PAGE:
Jared Wickerham / AP

A House Energy and Commerce subcommittee this morning will hold an unheralded but consequential hearing on a bill designed to both regulate and encourage the deployment of driverless cars ("highly automated vehicles," to Congress).

  • Rep. Debbie Dingell (D-Mich.) says this is a rare bipartisan issue where you can protect consumers but also encourage innovation. Her district includes Ford HQ in Dearborn, plus auto plants, suppliers and R&D labs.
  • "Like it or not, this is coming," she told me. "It's exploding faster than we can promulgate regulations."
  • Drones and autonomous vehicles are among the technologies running way ahead of the appetite and ability of a dysfunctional federal government to regulate them, and this collision of technology and regulation is one of the new realities for Washington.

Soon, drones will be dropping off packages, robots will make and deliver pizzas, and cars without drivers will cart us around time while we watch "Thrones" on our HBO in-car TV app.

California highway officials plan to start laying down thicker lane lines (from 4 inches to 6) that'll be easier for self-driving cars to follow.

The Highly Automated Vehicle Testing and Deployment Act of 2017 (full text here) would govern how to safely test the driving technologies that manufacturers have been developing, and covers cybersecurity and how to deploy the vehicles.

Why it matters: Government, especially one divided and gridlocked, is incapable of setting the rules and parameters for technologies that will transform our lives along these big trends. This is the rare bill that both parties support and could easily be signed into law by President Trump this year — unless zero-sum politics intervenes.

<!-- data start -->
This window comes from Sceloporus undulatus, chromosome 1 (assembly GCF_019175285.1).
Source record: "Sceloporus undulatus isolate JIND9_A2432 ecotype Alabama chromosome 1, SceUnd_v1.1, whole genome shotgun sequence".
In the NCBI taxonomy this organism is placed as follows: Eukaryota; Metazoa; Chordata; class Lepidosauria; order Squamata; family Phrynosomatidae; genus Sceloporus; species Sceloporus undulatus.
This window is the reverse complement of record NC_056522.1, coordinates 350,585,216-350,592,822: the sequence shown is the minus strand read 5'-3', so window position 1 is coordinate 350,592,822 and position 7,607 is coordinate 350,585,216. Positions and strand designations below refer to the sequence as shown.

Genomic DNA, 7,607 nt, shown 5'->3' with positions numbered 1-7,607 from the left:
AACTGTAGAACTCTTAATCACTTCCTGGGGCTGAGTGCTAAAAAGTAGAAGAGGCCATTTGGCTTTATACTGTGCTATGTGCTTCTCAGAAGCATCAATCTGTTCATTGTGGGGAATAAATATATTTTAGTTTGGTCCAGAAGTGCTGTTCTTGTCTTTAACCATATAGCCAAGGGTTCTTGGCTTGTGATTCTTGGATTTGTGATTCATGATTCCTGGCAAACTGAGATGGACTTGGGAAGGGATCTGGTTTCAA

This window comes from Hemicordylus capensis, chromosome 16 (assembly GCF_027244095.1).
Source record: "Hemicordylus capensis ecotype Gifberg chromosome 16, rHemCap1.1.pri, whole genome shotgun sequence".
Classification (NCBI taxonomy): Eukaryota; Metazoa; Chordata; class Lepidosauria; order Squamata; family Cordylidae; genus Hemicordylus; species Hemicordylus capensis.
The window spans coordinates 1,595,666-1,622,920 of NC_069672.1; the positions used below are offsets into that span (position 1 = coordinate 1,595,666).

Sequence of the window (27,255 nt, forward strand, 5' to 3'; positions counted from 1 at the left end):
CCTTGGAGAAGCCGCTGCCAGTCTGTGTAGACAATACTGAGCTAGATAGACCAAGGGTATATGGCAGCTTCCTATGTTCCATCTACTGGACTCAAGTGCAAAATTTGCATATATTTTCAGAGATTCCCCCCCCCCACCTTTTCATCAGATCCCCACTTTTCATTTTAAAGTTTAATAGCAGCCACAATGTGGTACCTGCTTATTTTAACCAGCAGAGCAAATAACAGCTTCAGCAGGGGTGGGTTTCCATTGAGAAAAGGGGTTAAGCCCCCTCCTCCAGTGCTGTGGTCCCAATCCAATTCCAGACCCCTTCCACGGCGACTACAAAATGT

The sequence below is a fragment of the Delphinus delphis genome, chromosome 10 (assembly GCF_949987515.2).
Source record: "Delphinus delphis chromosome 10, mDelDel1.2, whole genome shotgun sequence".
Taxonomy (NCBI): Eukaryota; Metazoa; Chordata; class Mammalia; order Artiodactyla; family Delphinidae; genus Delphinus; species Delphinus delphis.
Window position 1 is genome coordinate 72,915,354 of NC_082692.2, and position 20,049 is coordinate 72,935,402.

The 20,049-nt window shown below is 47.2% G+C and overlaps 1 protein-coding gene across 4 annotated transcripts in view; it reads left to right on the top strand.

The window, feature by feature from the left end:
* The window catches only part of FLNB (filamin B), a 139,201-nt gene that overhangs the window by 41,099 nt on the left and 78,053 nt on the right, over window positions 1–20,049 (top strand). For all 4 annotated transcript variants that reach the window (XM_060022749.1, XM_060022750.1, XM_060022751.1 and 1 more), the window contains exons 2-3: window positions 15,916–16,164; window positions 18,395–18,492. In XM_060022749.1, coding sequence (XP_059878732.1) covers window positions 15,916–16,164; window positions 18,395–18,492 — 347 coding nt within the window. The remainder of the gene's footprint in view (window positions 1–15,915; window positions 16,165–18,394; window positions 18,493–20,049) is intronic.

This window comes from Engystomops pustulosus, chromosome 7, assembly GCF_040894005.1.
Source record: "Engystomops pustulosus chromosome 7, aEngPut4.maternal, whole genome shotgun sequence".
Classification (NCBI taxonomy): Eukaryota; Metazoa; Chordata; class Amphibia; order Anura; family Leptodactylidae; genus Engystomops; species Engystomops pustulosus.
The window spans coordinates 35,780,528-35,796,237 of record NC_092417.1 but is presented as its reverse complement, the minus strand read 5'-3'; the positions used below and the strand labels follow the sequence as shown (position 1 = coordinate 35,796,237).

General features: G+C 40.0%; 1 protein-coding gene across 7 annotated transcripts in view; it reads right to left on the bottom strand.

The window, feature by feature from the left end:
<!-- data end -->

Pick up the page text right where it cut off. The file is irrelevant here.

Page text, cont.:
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Updated 4 hours ago - Politics & Policy

Coronavirus dashboard

Illustration: Sarah Grillo/Axios

  1. Global: Total confirmed cases as of 7 p.m. ET: 12,859,834 — Total deaths: 567,123 — Total recoveries — 7,062,085Map.
  2. U.S.: Total confirmed cases as of 7 p.m. ET: 3,297,501— Total deaths: 135,155 — Total recoveries: 1,006,326 — Total tested: 40,282,176Map.
  3. States: Florida smashes single-day record for new coronavirus cases with over 15,000 — NYC reports zero coronavirus deaths for first time since pandemic hit.
  4. Public health: Ex-FDA chief projects "apex" of South's coronavirus curve in 2-3 weeks — Coronavirus testing czar: Lockdowns in hotspots "should be on the table"
  5. Education: Betsy DeVos says schools that don't reopen shouldn't get federal funds — Pelosi accuses Trump of "messing with the health of our children."

Scoop: How the White House is trying to trap leakers

Illustration: Sarah Grillo/Axios

President Trump's chief of staff, Mark Meadows, has told several White House staffers he's fed specific nuggets of information to suspected leakers to see if they pass them on to reporters — a trap that would confirm his suspicions. "Meadows told me he was doing that," said one former White House official. "I don't know if it ever worked."

Why it matters: This hunt for leakers has put some White House staffers on edge, with multiple officials telling Axios that Meadows has been unusually vocal about his tactics. So far, he's caught only one person, for a minor leak.

11 GOP congressional nominees support QAnon conspiracy

Lauren Boebert posing in her restaurant in Rifle, Colorado, on April 24. Photo: Emily Kask/AFP

At least 11 Republican congressional nominees have publicly supported or defended the QAnon conspiracy theory movement or some of its tenets — and more aligned with the movement may still find a way onto ballots this year.

Why it matters: Their progress shows how a fringe online forum built on unsubstantiated claims and flagged as a threat by the FBI is seeking a foothold in the U.S. political mainstream.